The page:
Other states offer lessons on Quinn’s misguided ‘millionaire tax’

Published August 8, 2014

Gov. Pat Quinn’s “millionaire tax” question, the most recent nonbinding vote added to the bloated November ballot, is not only a misguided effort to draw his base to the polls with blatant class warfare but incredibly poor public policy. Like all “soak the rich” tax schemes, the imposition of increased taxes on high-income earners will discourage new capital and entrepreneurs from entering the state.

High-income taxes drive taxpayers out of the state and their income, capital and tax revenues with them. Illinois need only look to Maryland to see the results of such a tax: That state found that by the year after its millionaire tax was passed, instead of new revenue, one-third of the state’s millionaires disappeared.

Only a few years ago, Illinois’ tax competitiveness compared well to its neighbors and other states. In 2011, however, the state increased the personal income tax rate to 5 percent from 3.75 percent in 2011 and raised the corporate tax rate by 30 percent. As a result, the Tax Foundation’s State Business Tax Climate Index ranks Illinois No. 31 in terms of competitive tax climates for businesses, far below its No. 17 rank in 2010.

Since these temporary tax hikes were implemented, state spending has continued to skyrocket, growing by more than 17 percent. Illinois still faces one of the nation’s worst fiscal deficits, the highest pension liability, and worst bond rating.

Mr. Quinn’s millionaire tax bucks the trend of almost every other state across the nation. Dozens of states have cut their income taxes in the last year to help spur economic development and create jobs. Many have already seen improvements. Indiana and Wisconsin have moved to make significant cuts in their taxes. Illinois has the 11th-highest total tax burden in the nation when calculated as a percentage of income; expanding the tax for high-income Illinoisans will make the state less competitive.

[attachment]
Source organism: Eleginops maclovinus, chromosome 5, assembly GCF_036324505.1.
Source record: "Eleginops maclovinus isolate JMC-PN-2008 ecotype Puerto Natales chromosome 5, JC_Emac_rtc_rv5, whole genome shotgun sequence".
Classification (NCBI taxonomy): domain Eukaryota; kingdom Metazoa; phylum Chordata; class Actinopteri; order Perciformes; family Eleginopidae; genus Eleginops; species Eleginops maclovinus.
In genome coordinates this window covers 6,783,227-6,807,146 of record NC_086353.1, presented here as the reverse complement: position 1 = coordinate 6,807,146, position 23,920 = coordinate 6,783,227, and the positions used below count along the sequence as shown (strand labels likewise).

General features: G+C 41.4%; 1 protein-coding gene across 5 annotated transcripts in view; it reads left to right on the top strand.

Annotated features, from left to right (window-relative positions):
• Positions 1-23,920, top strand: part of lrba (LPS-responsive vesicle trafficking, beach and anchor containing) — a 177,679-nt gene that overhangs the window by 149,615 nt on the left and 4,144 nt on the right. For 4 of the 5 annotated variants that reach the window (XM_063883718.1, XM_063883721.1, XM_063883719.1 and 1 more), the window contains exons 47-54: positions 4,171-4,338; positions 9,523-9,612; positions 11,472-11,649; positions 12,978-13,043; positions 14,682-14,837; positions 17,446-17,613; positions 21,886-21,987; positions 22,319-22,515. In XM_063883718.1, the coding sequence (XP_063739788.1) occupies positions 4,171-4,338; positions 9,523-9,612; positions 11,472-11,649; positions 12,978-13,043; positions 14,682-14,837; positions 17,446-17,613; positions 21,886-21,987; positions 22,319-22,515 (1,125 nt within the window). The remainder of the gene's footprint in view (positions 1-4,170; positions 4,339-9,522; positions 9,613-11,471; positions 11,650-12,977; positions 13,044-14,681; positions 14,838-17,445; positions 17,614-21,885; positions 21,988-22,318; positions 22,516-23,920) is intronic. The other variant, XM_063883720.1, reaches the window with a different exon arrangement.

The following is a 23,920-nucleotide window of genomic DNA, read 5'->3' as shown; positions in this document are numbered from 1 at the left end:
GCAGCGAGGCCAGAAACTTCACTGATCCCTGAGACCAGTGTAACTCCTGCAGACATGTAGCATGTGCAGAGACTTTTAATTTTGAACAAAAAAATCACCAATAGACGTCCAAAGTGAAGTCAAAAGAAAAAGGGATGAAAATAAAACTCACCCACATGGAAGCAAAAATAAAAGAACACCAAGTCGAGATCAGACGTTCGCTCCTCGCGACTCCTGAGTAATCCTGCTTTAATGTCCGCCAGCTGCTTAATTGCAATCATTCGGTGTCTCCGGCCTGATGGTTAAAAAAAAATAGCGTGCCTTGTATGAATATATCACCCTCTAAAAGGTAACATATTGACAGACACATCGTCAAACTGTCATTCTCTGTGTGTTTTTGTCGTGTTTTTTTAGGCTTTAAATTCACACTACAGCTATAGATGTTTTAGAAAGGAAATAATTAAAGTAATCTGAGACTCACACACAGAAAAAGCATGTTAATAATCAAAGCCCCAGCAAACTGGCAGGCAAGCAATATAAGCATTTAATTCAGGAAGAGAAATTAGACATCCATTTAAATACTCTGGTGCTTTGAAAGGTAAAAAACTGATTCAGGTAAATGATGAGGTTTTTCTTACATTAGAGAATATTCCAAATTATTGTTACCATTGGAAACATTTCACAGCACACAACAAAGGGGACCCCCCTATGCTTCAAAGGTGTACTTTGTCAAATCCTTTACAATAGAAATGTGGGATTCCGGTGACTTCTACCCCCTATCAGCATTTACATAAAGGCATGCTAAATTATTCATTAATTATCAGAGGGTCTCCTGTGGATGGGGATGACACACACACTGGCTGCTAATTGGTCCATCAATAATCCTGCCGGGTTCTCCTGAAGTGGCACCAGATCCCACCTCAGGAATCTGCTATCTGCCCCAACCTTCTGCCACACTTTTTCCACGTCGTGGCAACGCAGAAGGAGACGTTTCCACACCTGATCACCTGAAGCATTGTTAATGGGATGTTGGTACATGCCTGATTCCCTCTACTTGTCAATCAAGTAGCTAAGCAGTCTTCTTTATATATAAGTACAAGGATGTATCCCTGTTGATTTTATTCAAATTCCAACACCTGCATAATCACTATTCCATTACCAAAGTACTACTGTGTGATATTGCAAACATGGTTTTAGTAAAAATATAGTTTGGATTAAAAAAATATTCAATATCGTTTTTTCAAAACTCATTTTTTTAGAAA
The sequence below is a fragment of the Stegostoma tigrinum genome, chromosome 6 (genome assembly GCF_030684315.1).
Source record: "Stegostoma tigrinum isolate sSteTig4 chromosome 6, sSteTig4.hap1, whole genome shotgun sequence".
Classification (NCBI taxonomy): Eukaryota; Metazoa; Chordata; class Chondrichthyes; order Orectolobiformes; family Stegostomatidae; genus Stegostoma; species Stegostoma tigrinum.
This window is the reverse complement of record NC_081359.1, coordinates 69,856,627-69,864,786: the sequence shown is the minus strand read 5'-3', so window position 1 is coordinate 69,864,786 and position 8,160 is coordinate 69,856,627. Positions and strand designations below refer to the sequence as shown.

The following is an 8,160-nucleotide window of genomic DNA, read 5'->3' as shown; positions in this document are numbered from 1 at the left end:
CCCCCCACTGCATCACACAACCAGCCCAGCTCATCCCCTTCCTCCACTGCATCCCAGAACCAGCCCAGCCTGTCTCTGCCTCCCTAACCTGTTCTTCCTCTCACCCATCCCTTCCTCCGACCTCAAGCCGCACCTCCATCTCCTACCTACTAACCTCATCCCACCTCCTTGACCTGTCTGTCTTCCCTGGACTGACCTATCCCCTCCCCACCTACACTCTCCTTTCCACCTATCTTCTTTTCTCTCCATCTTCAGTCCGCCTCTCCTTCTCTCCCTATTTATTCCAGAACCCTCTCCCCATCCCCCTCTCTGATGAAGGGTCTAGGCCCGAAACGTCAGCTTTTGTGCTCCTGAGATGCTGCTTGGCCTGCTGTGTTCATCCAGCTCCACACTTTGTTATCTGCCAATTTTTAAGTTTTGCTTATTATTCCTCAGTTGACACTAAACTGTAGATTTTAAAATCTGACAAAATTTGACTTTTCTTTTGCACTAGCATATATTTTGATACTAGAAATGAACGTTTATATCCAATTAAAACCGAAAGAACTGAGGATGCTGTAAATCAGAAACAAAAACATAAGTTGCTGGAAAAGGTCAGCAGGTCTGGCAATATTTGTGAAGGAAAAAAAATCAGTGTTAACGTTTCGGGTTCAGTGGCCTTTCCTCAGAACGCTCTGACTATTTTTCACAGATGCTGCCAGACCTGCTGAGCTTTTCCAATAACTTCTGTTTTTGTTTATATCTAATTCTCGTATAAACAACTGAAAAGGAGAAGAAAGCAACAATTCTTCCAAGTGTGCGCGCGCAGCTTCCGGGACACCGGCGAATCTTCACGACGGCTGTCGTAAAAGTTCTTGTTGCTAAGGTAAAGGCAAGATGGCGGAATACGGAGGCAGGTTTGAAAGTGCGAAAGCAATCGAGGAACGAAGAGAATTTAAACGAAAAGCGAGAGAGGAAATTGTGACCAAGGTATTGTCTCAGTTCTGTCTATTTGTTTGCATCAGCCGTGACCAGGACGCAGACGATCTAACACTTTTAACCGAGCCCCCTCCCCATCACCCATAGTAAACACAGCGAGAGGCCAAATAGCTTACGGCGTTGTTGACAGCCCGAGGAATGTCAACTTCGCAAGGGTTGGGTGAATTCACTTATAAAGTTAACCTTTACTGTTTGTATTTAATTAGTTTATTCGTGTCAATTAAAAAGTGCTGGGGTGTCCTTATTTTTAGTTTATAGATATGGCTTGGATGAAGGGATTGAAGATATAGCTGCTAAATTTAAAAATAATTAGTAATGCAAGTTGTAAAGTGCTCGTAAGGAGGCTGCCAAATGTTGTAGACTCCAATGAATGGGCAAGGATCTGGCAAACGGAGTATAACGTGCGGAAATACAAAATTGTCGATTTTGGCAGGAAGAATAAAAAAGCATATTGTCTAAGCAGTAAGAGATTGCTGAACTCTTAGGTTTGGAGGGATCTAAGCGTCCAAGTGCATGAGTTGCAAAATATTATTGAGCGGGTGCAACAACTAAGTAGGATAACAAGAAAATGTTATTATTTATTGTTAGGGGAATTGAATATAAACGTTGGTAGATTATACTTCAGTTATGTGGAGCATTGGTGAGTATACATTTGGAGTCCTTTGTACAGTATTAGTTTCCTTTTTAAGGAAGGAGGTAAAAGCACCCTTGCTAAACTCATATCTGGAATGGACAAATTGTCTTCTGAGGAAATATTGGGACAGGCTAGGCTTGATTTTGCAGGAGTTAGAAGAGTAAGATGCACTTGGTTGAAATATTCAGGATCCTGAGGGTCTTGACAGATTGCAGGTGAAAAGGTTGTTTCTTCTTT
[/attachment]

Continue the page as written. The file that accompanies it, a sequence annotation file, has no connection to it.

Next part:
Millionaire taxes are an unreliable source of revenue. Scott Hodge of the Tax Foundation notes that millionaire status is both temporary and fluid. Many taxpayers achieve millionaire status only once in their lifetime. In addition, the number of millionaires fluctuates based on the business cycle. Before the recent recession, between 2002 and 2007, the number of millionaire tax returns more than doubled to a record 392,220; as a result of the recession, the number fell by 40 percent between 2007 and 2009.

The revenue-generating results of millionaire taxes have been mixed. Many states that increased taxes on the upper brackets, including Maryland, New York and New Jersey, have allowed their tax hikes to expire. Relying on a fluctuating tax with a small base like the millionaire tax can lead to larger budget deficits than with broader and flatter tax systems. The new millionaire tax would affect some 14,000 individuals and raise a projected $1 billion, which would be earmarked for public schools, according to the Illinois Policy Institute.

Assuming the millionaire tax will raise any meaningful revenue is simply wishful thinking. Even under the current tax system, higher-income earners are already leaving: According to the IPI, the average income of a taxpayer who leaves Illinois is $13,100 above Illinois’ median household income.

Instead of increasing taxes on higher earners, a source of revenue that fluctuates greatly with the changing economy, Illinois legislators should focus on making the state a more attractive place for businesses and workers by restraining spending, lowering taxes and reducing unnecessary regulations. Illinois’ tax rates are steadily climbing higher than most states’; increasing them any further risks greater harm to the state’s economic competitiveness.

People and businesses are leaving the state in droves; Mr. Quinn’s tax policy is the exact opposite of what the state should be doing.